Dealing with a loved one’s dementia diagnosis is heartbreakingly difficult,and the inevitable search for great care is one more burden for caregivers. Robert Harris spent a year searching for help for his ailing wife before he "found the right place for us" in Sagecare 147 Elder Street. "Personal involvement is a clear focus for them," he says. He’d nearly given up, but in his first meeting, Sagecare asked about his wife’s needs, "and an hour later, we were still talking. They were still asking questions." He’s been impressed ever since.
The dedicated specialization in dementia care sets Sagecare 147 Elder Street apart for Robert and others who’ve found a home for loved ones there. Dealing with Alzheimer’s or other forms of dementia is a unique, overwhelming challenge, but at Sagecare, dementia care is the norm. It has been for more than 20 years.
Sagecare provides a homelike setting, limited to no more than 50 residents, where the ratio of residents to caregivers is never more than four to one. The other aspect that Robert likes is their philosophy. As expressed by Sharon Toor, Sagecare CEO, this is rooted in the homelike setting. “Nurture, empathy, compassion, and knowledge create an environment for your loved one to join what’s really an extended family,” she says. With their focus on relationships first, feelings of trust endure even as memories may not.
“We learn every day,” she adds. “We’re founded and have ‘grown up’ as person-centred—the person always comes first. Their experience matters. Their whole life matters. We stay versatile, too, because therapies, engagement strategies, routines—even words—that work well with one elder may work poorly with another. Or they may work well today but poorly tomorrow. That is the nature of changing cognitive abilities.” This nuanced approach separates Sagecare from others. It’s built right into the way the community was founded (it’s actually three homes turned into one) and continues to operate 20 years later.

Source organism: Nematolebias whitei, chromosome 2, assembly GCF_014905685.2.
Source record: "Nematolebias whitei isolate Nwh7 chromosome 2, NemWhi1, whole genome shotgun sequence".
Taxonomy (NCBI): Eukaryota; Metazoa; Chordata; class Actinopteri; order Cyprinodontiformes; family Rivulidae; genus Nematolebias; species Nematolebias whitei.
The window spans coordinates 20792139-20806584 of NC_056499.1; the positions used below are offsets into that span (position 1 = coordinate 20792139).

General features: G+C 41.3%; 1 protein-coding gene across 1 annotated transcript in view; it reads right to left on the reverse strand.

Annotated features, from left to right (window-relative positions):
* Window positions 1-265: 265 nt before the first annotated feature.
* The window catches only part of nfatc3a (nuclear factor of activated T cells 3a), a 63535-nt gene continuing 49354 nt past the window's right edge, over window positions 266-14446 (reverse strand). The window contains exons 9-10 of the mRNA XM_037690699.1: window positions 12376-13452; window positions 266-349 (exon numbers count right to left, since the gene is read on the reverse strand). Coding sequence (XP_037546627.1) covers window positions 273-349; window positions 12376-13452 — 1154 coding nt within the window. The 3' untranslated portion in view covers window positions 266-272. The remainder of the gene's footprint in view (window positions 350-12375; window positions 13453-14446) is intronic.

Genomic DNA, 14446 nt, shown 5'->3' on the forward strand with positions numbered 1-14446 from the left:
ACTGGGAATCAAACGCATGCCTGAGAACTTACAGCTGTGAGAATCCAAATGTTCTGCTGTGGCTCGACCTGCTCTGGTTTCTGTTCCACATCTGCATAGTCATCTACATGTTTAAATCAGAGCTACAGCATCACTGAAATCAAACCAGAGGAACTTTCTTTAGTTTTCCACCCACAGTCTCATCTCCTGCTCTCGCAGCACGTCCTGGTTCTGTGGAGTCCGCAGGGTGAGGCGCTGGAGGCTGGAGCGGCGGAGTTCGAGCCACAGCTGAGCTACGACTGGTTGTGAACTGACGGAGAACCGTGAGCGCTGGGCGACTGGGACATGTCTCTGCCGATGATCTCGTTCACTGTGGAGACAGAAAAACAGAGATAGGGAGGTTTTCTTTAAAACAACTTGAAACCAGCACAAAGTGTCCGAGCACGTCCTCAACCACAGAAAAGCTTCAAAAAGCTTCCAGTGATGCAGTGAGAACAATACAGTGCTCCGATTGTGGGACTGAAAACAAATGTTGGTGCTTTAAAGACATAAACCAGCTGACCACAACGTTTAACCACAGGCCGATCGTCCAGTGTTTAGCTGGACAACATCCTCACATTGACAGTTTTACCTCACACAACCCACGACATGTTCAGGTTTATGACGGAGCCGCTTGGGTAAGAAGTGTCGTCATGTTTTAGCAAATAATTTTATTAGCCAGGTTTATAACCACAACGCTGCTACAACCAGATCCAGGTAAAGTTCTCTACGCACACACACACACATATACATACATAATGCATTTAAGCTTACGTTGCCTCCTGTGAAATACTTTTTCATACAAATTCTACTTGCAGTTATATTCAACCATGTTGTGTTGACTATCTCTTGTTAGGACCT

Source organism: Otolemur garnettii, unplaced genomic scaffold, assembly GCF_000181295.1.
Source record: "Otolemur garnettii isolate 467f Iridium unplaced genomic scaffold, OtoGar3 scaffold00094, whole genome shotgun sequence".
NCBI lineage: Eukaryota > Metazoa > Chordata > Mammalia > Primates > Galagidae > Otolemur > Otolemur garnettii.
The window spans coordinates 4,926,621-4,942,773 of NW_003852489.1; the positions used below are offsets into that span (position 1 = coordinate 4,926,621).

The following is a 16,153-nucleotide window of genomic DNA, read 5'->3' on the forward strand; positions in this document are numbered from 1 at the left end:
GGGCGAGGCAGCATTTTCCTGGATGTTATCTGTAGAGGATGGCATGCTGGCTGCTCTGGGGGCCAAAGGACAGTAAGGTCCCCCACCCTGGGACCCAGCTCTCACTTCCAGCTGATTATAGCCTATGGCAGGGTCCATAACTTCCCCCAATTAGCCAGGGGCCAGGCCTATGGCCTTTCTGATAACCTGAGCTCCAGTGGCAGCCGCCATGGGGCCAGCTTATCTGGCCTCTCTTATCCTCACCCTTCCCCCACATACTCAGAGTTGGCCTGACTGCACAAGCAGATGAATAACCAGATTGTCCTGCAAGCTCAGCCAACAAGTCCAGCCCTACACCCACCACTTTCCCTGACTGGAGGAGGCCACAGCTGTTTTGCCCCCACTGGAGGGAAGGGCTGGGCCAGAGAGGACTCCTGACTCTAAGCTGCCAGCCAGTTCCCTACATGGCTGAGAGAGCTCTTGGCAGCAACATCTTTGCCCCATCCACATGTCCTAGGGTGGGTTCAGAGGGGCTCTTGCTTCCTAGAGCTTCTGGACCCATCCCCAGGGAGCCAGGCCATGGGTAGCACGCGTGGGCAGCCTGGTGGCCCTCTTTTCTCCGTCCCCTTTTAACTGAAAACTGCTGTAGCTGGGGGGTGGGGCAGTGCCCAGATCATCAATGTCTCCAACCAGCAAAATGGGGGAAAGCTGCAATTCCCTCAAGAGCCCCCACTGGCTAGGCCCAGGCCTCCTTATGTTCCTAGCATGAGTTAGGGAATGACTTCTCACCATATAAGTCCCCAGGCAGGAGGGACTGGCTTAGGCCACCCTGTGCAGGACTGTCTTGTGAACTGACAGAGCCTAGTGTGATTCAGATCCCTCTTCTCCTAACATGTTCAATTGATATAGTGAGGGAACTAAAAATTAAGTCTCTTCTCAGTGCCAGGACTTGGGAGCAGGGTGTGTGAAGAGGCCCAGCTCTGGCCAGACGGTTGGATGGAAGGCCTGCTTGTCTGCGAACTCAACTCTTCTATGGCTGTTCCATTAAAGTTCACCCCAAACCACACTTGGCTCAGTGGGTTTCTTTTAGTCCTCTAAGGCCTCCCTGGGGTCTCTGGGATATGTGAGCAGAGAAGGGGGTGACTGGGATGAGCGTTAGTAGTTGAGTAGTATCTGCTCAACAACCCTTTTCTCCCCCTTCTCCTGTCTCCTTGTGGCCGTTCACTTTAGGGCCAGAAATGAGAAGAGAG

Enlightened dementia care touches more than memory. 147 Elder St. is a place that provides opportunities for the joy and meaning still ahead when wellbeing can no longer be realized at home.
Lifestyle Options: Memory Care
“The burden of the disease is so large,” says Julia Burchmore whose dad lives here. Her mom had committed herself to providing personal care for her husband, but “she had no idea and we had no idea how difficult this disease would be to manage on a daily basis.” After seven years of providing care, her mom relented and after a challenging search, they found Sagecare. Now, her father is “doing very well there—but my mother is also doing incredibly well as a result of this decision.”
Removing the burden of care “allows families to get to the point where the person who’s been caregiving can go back to being a wife or a son or a daughter,” says Toor.
“They understand what the disease is like and how to get the best response out of people living with dementia,” Julia says. Her dad responds especially well to music therapy. “Having that level of music and art therapy available for him to experience on a daily basis makes a huge difference,” she says. “But also, [staff have] the energy to look after all the needs in a loving, kind manner. It’s wonderful.” She no longer worries about “mom’s burnout and stress.” They’re back to being mother and daughter. He’s found an intimate home that cares for all his needs. They’ve found liberation.
“Music is the element that flows daily, seven days a week,” says Sharon Toor. Another important sense is touch. “We do tactile therapy, from pet therapy to art therapy… Residents can do things within the parameters of care, watched over by professionals attentive to their distinct needs.”
It all begins where the family and senior are. “We get to know the client in their home, in the setting where they’re most comfortable, before we bring them here and make this their home.
“They say it takes a village to raise a child” she muses. “It’s similar with caring for seniors facing these challenges. It takes specialists, the therapists that come in, the PSWs, and other help staff. … It’s a whole gamut of people working together before a resident can ever move into our humble home. We’re not focused on selling services so much as our staff, the most important thing we offer. … It’s really a holistic approach.”